It is also not about what you know, but who you know. Even if they don’t have the answer to something, there is always a brother, twice removed cousin, a friend they’ve haven’t spoken to since high school or a long-lost relative on the other side of the world, that does.

2: Food is the Heart of Everything

In recent years, frozen ready meals have slowly worked their way into a small corner of the freezer department in supermarkets. However, while the western world survives on microwaved dishes that are ready to go in two minutes or less, the reaction in Turkey is less than enthusiastic and for many good reasons. Firstly, they are overpriced and the excuse of being time convenient doesn’t work.

Secondly, why would any sane person choose frozen food over fresh Turkish culinary delights? Frozen ready meals destroy the heart of Turkish culture and Turks generally aren’t lovers of processed food. They want the real stuff that their grandmothers would recognise. The American author Michael Pollen sums up the Turkish attitude to food best. He said…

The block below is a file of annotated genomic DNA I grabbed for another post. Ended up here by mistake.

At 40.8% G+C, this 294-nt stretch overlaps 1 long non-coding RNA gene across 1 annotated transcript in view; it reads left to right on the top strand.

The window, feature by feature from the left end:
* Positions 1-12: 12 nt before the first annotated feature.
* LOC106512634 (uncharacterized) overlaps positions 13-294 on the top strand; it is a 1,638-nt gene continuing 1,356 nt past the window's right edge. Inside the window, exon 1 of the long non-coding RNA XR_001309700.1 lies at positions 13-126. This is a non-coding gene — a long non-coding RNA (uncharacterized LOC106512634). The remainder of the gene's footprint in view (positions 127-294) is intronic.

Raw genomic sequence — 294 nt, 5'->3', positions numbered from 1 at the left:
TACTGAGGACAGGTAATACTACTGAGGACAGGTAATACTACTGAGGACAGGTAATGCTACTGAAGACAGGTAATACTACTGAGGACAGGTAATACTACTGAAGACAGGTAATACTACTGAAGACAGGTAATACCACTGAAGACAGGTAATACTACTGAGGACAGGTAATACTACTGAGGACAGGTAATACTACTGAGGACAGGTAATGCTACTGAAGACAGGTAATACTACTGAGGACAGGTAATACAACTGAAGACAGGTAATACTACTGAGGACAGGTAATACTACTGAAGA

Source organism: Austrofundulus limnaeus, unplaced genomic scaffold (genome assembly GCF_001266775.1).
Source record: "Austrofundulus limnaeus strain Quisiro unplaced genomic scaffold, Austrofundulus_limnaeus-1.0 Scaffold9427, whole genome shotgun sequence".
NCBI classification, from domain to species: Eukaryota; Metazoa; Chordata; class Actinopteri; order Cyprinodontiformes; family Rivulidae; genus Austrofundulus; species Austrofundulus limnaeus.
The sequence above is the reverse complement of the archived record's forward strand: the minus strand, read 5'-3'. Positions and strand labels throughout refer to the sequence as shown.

“Food is not just fuel.

Food is about family, food is about community, food is about identity.

We nourish all those things when we eat well.”

Food in Turkey

3: Time Keeping and Agendas Ruin the Moment

Stick an organised, time efficient, productive foreigner in an office with Turks and watch the sparks fly. Turks are extremely hard workers but they also firmly believe in living for the moment. Time is irrelevant and being 30 minutes late to meet you really isn’t a big deal in the grand scheme of things, so don’t spoil our time together by being angry.